So why then, did President Obama sign a bill to cut all federal funding to the National Writing Project earlier this month? This all-encompassing program is devoted to teacher development and strengthening writing skills across subjects for students at all grade levels.

The NWP’s 2009 annual survey reports that throughout the nation, program sites (see pages 12-15) are set up on the campuses of over 200 colleges and universities, with over 70,000 teachers serving the program’s objectives. Each year,  1. 4 million students and 130,000 teachers gain academic and professional development through the NWP.

It’s by no means a small program, and results have continuously showed that enrolled students displayed an improvement in basic writing skills by the end. In NWP’s 2010 study , about 92 percent of the NWP students surveyed across seven states showed higher increases in writing achievement than peers who had not participated in the program.

Naomi Dillon|March 16th, 2011|Categories: American School Board Journal, Budgeting, Governance, Policy Formation|Tags: , , |

NCLB needs fixing, will common core standards be the answer?

At about the midpoint of a recent Washington, D.C., seminar on the fast-moving push for common state standards, Michael J. Feuer, a dean at George Washington University offered this humorous, if slightly discomforting, comparison with No Child Left Behind:

“For awhile, we were hoping that all kids would be proficient,” said Feuer, dean of the university’s Graduate School of Education and Human Development. “Now we’re just hoping the tests will be proficient.”

We know what happened with NCLB, and it certainly wasn’t universal agreement over the law’s ability to quantify and then raise student achievement.

“This law is fundamentally broken, and we need to fix it, and fix it this year,” Secretary of Education Arne Duncan told the House Committee on Education and the Workforce last week. “The law has created dozens of ways for schools to fail and very few ways to help them succeed.”


Naomi Dillon|March 15th, 2011|Categories: American School Board Journal, Assessment, Governance, Policy Formation, Student Achievement|Tags: , , |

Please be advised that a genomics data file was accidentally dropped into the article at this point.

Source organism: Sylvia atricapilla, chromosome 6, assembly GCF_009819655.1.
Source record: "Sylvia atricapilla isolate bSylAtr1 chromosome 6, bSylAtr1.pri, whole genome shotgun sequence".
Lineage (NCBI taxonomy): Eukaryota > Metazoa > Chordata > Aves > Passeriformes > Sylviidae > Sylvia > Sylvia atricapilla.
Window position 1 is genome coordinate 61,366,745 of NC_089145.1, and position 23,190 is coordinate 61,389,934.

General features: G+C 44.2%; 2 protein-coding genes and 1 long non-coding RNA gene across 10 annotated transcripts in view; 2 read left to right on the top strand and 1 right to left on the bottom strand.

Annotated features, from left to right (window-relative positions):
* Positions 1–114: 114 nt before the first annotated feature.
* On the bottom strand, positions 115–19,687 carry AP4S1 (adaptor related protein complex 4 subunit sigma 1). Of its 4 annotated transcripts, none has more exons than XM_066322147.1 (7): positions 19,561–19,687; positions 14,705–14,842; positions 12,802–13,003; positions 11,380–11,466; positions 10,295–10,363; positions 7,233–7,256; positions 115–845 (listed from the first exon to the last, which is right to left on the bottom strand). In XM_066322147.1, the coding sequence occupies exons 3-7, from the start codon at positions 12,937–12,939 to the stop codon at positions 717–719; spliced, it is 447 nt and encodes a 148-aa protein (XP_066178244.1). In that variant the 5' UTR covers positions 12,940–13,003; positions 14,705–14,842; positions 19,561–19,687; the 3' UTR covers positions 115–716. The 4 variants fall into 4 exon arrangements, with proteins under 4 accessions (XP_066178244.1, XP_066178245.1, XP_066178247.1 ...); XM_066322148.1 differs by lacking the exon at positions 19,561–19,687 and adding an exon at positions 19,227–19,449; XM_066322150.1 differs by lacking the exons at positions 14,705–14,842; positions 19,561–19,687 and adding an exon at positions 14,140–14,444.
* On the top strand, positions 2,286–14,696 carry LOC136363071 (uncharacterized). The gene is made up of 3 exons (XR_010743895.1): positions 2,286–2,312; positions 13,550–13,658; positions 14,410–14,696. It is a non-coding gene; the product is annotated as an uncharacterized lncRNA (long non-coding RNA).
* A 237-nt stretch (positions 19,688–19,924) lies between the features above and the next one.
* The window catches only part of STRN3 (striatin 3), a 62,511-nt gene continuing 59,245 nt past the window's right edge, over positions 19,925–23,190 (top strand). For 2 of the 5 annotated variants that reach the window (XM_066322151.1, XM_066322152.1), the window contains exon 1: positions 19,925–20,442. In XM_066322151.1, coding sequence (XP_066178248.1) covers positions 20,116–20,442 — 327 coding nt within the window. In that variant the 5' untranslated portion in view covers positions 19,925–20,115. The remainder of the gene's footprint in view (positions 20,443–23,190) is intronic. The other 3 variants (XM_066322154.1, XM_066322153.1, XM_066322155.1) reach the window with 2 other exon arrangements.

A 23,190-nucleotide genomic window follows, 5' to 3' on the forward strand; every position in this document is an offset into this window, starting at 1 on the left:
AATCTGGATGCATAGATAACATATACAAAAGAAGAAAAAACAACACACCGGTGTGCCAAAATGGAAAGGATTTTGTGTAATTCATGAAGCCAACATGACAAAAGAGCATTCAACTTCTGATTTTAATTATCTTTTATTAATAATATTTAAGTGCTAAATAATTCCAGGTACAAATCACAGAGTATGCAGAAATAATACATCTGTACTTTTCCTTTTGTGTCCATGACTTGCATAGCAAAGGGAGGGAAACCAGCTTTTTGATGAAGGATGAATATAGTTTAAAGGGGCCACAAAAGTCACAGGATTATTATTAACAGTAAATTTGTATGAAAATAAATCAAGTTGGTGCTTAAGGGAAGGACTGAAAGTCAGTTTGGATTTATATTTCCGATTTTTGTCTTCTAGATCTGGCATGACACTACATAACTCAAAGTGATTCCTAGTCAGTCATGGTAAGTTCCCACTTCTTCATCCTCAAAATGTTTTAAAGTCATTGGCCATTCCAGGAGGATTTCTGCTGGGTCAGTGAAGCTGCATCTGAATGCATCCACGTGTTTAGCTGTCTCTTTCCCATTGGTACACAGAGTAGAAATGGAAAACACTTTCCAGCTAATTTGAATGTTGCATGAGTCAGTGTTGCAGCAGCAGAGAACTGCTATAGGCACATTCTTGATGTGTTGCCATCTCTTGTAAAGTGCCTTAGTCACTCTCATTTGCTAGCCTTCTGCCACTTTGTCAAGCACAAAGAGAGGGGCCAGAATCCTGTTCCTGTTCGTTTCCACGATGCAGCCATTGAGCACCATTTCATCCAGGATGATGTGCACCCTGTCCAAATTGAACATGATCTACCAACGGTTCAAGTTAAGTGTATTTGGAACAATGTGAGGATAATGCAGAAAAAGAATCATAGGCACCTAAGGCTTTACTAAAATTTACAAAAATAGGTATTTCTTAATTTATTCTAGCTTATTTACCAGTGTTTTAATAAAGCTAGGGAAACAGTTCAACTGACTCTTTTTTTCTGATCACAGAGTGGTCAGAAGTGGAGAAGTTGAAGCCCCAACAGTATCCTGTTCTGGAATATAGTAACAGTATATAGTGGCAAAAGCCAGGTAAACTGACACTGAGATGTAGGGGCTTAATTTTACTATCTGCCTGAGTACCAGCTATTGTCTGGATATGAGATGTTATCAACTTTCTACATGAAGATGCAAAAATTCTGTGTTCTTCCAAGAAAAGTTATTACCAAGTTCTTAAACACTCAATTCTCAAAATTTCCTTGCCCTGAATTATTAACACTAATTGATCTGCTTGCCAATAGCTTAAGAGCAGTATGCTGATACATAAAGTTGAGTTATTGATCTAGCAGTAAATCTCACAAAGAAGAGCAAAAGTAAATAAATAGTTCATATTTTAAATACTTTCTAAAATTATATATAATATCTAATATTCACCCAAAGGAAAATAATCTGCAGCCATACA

The week in blogs

This week, education researcher Richard Rothstein takes Bill Gates to task for claiming in a recent Washington Post column on teacher development that student achievement has remained “virtually flat” in recent decades while per-student costs have “more than doubled.”

 Looking at NAEP tests since 1980 and 1990, Rothstein concludes that “American students have improved substantially, in some cases phenomenally.” As far as a doubling of K12 funding is concerned, yes that’s true, he adds, but the statistic begs to be qualified.

“The biggest single recipient of new money has been special education for children with disabilities,” Rothstein writes. “Four decades ago, special education consumed less than 4 percent of all K12 spending. It now consumes 21 percent.”

What can high schools do to help community colleges and their astronomical drop-out rates? Blogger Dana Goldstein offers a thoughtful analysis.

 “Why are people dropping out of community colleges en masse?” Goldstein asks. “In part, it’s the frustration of being academically under-prepared and thus being forced to pay tuition for credit-less remediation classes. But national surveys of community college drop-outs find that the most cited reasons for leaving school are work and family responsibilities.”

(Thanks to Joanne Jacobs for leading us to Goldstein’s commentary.)

Recent stories in the Washington Post have questioned zero tolerance policies in the Fairfax County (Va.) Public Schools. Read a sobering post by the Post’s Valerie Strauss on common myths about zero tolerance’s effectiveness.

 Lawrence Hardy, Senior Editor

Lawrence Hardy|March 11th, 2011|Categories: American School Board Journal, Assessment, Budgeting, Curriculum, Discipline, Dropout Prevention, Educational Research, Governance, Policy Formation, Special Education, Student Achievement, Teachers, Urban Schools, Week in Blogs|